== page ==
• Banks play a critical role in the economy by providing both individuals and companies with a range of important financial services.
    • Government agencies and central banks closely monitor commercial banks' activities due to the important role they play in an economy.
    • There are two main types of banks: commercial and investment banks.
    • Commercial banks or high street banks are financial institutions that cater to individuals and businesses and offer services such as accepting deposits, loans, checking accounts, and other basic banking services.
    • One of the main roles of an investment bank is to intermediate sophisticated transactions for large companies or governments.
    • One of the main goals of banking regulation is to prevent banks from taking huge risks.
    • Liquidity is the ability of banks to turn reserve assets into cash. Banks need to maintain profitability to pay their depositors interest on their money, wages and keep working capital for the bank.
    Frequently Asked Questions about Banks

    What is the role of banks?

    • Keep money safe for customers.
    • Offer customers interest on deposits, helping to protect against money-losing value against inflation.
    • Lending money to firms, customers, and homebuyers.
    • Offering financial advice and related financial services, such as insurance.

    What types of banks exist?

    There are three types of banks in any economy.

    • Central bank
    • Commercial banks
    • Investment banks

    What is the importance of commercial banks?

    Commercial banks are important to the economy because they create capital, credit, and maintain liquidity in the market. They ensure liquidity by taking their customers' deposits and lending them out to others, thus creating credit which leads to an increase in production, employment, and consumer spending, thereby boosting economic growth. 

    How are banks regulated?

    Commercial banks are heavily regulated by the central bank. For instance, central banks impose reserve requirements on commercial banks. This means that banks are required to reserve a certain percentage of their deposits at the central bank as a cushion in case the general public needs to withdraw a large number of funds. 

    What does private equity mean?

    Private equity is composed of funds and investors that directly invest in private companies, or engage in buyouts of public companies.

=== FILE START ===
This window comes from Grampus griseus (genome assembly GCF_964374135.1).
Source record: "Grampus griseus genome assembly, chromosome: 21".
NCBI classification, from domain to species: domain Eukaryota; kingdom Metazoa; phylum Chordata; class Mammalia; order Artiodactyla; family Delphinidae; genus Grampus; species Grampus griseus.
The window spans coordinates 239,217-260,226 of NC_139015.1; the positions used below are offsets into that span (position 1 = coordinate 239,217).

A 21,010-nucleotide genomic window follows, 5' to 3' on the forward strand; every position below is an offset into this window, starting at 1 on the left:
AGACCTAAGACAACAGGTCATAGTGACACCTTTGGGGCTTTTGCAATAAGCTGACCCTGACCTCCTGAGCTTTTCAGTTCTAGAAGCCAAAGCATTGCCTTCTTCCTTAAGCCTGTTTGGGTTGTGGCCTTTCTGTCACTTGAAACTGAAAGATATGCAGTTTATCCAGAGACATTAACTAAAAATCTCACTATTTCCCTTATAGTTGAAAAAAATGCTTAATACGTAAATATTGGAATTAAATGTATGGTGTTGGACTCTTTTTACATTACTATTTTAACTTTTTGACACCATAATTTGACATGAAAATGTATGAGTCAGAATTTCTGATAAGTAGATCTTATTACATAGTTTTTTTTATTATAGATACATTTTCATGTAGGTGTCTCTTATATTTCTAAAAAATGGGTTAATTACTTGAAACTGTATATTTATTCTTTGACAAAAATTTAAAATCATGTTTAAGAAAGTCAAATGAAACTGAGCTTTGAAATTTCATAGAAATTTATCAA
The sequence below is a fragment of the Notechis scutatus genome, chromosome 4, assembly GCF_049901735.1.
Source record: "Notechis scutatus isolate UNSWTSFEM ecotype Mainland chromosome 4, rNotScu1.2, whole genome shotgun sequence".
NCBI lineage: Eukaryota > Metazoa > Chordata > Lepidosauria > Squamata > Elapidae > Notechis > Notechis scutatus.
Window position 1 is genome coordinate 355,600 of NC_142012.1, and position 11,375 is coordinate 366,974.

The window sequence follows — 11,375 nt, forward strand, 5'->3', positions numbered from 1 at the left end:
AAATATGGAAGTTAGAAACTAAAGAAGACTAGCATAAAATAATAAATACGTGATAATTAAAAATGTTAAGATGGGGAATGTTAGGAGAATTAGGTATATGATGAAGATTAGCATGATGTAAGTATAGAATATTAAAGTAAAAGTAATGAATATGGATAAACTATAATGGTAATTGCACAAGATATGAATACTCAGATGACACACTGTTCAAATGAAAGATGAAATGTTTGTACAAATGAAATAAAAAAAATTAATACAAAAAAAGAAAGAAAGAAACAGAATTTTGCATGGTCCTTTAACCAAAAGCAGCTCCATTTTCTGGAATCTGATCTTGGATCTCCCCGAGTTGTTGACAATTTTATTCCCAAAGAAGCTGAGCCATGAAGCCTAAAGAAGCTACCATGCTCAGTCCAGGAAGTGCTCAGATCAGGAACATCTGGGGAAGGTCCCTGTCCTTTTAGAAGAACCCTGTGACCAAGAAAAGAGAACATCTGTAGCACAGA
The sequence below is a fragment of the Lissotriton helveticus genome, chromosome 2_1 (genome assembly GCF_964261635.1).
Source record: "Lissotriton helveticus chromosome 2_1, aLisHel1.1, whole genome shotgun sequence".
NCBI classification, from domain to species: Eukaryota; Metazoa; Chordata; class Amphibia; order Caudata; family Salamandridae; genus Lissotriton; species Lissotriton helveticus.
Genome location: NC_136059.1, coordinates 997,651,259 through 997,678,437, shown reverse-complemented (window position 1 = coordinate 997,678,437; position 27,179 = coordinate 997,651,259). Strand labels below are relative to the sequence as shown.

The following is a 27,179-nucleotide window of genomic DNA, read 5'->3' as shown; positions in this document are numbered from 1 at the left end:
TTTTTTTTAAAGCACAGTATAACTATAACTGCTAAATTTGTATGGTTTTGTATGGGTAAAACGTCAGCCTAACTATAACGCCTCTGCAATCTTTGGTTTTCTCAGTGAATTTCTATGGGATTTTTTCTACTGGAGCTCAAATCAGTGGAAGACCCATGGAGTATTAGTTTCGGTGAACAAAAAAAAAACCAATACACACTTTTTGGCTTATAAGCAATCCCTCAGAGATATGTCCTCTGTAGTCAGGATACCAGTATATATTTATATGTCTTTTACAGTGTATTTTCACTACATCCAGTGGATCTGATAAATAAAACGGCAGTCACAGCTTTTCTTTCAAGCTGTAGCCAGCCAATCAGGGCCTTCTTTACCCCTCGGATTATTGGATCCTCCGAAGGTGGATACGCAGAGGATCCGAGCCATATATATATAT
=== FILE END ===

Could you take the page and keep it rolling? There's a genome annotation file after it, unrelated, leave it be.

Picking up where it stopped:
How do commercial banks create credit?

    Banks create credit through the process of taking deposits and advancing loans. They maintain a certain percentage of reserves as security for heavy demand for liquid cash. The remaining of this reserve is advanced out for lending to the general public. 


    This is based on the creation ability of one bank. In the real world, multiple banks create credit based on the initial deposit and initial reserves and through the same principle are able to expand the credit limit and thereby create extra deposits in the economy.

    What are the characteristics of banks?

    Banks are characterised by balancing liquidity, profitability, and risk. Liquidity refers to the reserves a bank needs to maintain in terms of liquid cash to fulfill heavy loan demands. Profitability is when this liquid reserve is advanced for loans and the interest charged can be treated as profits for the bank. 


    It is important to balance the liquidity and profitability aspect of the bank in order to survive, especially with risks of advancing loans involving defaulters that could affect the balance sheet for the banks. 


    Banks face risks and uncertainties about how much cash they can get and whether loans will be repaid or not. Banks, therefore, have to try and maintain the safety of their assets. 

    Test your knowledge with multiple choice flashcards

    Shareholders of a bank that pays 2% interest on deposits and 6% on loans make a ___________ gross profit for the company.

    The function of the bank that involves depositing money and safeguarding assets is called ___________

    Banks can regulate money supply or create credit with the deposits of the customers.